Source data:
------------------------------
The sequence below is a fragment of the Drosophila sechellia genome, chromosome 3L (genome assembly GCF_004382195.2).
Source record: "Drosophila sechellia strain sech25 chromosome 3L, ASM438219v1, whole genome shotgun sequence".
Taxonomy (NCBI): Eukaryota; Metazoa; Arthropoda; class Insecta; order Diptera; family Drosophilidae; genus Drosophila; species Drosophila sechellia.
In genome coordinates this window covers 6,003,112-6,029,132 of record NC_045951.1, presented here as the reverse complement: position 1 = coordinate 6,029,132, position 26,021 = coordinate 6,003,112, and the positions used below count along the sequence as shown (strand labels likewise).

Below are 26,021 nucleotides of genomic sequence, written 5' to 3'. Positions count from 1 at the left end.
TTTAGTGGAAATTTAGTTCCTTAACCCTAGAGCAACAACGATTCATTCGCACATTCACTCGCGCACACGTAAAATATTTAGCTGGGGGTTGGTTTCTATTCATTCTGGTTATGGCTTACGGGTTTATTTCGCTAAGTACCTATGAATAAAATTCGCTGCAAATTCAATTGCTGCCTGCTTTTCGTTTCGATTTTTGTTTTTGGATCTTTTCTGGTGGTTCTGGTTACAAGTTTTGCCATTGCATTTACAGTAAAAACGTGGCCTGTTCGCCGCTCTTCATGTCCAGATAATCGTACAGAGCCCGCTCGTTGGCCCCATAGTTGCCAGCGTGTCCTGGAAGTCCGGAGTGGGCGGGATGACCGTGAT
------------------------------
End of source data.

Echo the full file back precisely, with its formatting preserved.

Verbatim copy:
The sequence below is a fragment of the Drosophila sechellia genome, chromosome 3L (genome assembly GCF_004382195.2).
Source record: "Drosophila sechellia strain sech25 chromosome 3L, ASM438219v1, whole genome shotgun sequence".
Taxonomy (NCBI): Eukaryota; Metazoa; Arthropoda; class Insecta; order Diptera; family Drosophilidae; genus Drosophila; species Drosophila sechellia.
In genome coordinates this window covers 6,003,112-6,029,132 of record NC_045951.1, presented here as the reverse complement: position 1 = coordinate 6,029,132, position 26,021 = coordinate 6,003,112, and the positions used below count along the sequence as shown (strand labels likewise).

Below are 26,021 nucleotides of genomic sequence, written 5' to 3'. Positions count from 1 at the left end.
TTTAGTGGAAATTTAGTTCCTTAACCCTAGAGCAACAACGATTCATTCGCACATTCACTCGCGCACACGTAAAATATTTAGCTGGGGGTTGGTTTCTATTCATTCTGGTTATGGCTTACGGGTTTATTTCGCTAAGTACCTATGAATAAAATTCGCTGCAAATTCAATTGCTGCCTGCTTTTCGTTTCGATTTTTGTTTTTGGATCTTTTCTGGTGGTTCTGGTTACAAGTTTTGCCATTGCATTTACAGTAAAAACGTGGCCTGTTCGCCGCTCTTCATGTCCAGATAATCGTACAGAGCCCGCTCGTTGGCCCCATAGTTGCCAGCGTGTCCTGGAAGTCCGGAGTGGGCGGGATGACCGTGAT